Tuesday, April 14, 2015

I found something sacred in Rachel Held Evans' "Searching for Sunday"

I've been looking forward to Rachel Held Evans' new book Searching for Sunday: Loving, Leaving and Finding the Church for several months. Her excellent blog has challenged, affirmed and inspired me over the last few years. Books written by bloggers often read like scrapbooks of their greatest hits: A rehash of the post that went viral here, an astute observation from commenter Mary L. from Kansas there. Thankfully, Searching for Sunday is not that.

It is an honest, hopeful meditation on her disorienting drift away from her childhood church into the wilderness of doubt, then back to a renewed search for community and the discovery of Christ's Bride in unexpected places.

While many topics covered in her book have been discussed extensively on her blog, Evans resists recycling popular posts. Instead, the book benefits from her versatility as a blogger. Chapters like "Chubby Bunny" humorously relive Evans' childhood growing up small town Baptist. Chapters like "The Meal" showcase her training as a journalist as she interviews the pastor of an innovative, inner-city "dinner church" in New York. Chapters like "Trembling Giant" meditate on the awesome single organism that is an entire forest of quaking aspens in Fish Lake, Utah, as a metaphor for the universal church.  Still other chapters, like "Dust," stem from Evans' Bible college education, reading like beautiful sermons that explore stories from scripture.

Surprisingly, the entire book maintains cohesion, poetically arranged around the seven sacraments of baptism, confession, holy orders, communion, confirmation, anointing the sick and marriage, a choice possibly inspired by her and her husband's eventual returning to Sunday morning church as Episcopalians.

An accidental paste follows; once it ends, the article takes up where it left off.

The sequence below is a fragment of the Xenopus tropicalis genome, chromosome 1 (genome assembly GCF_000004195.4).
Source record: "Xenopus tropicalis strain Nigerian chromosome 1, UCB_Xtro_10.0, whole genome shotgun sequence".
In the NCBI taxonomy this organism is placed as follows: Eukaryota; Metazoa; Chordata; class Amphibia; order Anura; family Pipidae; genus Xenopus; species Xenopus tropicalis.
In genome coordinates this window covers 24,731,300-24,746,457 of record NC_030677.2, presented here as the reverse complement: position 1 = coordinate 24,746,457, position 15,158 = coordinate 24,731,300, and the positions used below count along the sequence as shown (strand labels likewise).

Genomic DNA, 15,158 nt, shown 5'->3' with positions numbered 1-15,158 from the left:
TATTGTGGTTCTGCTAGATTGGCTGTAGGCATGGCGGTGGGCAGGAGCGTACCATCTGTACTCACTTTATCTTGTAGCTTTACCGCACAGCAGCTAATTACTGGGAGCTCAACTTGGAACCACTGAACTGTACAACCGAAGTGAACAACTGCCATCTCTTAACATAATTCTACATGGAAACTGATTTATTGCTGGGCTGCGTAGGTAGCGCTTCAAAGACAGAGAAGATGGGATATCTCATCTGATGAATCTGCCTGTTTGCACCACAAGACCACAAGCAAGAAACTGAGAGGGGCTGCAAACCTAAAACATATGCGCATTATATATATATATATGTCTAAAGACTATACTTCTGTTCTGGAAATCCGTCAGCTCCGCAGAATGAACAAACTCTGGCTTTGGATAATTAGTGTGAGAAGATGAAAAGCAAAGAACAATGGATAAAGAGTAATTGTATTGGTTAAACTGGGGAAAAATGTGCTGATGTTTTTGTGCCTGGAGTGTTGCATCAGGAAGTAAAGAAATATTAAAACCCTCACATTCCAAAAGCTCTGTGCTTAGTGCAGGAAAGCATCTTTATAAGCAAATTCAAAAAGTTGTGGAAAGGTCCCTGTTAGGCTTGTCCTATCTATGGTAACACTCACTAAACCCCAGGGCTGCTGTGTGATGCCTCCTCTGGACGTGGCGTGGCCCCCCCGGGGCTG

On that note, evangelicals or conservative Christian readers who are unfamiliar with Evans should know that she left her own evangelical church over the debate about same-sex marriage, of which she is a strong and thoughtful supporter. But this book is so much more than that one issue. Evans gives readers the space and grace to follow their own hearts, minds and consciences as she shares her own journey.

The book closes on a quiet, slightly open-ended note. My husband pointed out that he wished she had ended with a little more pizzazz. Perhaps, we thought, Evans could have finished on a celebratory note, with vignettes of a handful of fellow searchers who left and landed at diverse versions of "Sunday." I agreed that the finale wasn't my favorite part of the book, but wondered if the lack of closure was intentional. It might signal that she's not done searching. And even if she is, I'm sure she didn't want her book to be seen as a narrow promotion of one particular church, even the one to which she and her husband eventually came home. 

In conclusion, I whole-heartedly recommend this book to anyone harboring secret or outspoken fears, doubts or disenchantment with organized religion. Evans' words breathed hope into my hardened places and tuned my eyes and ears to notice the Spirit's moving among the little "c" churches and the big "C" Church.

*I happily received an advance copy of this book from Blogging for Books in exchange for my honest review.*

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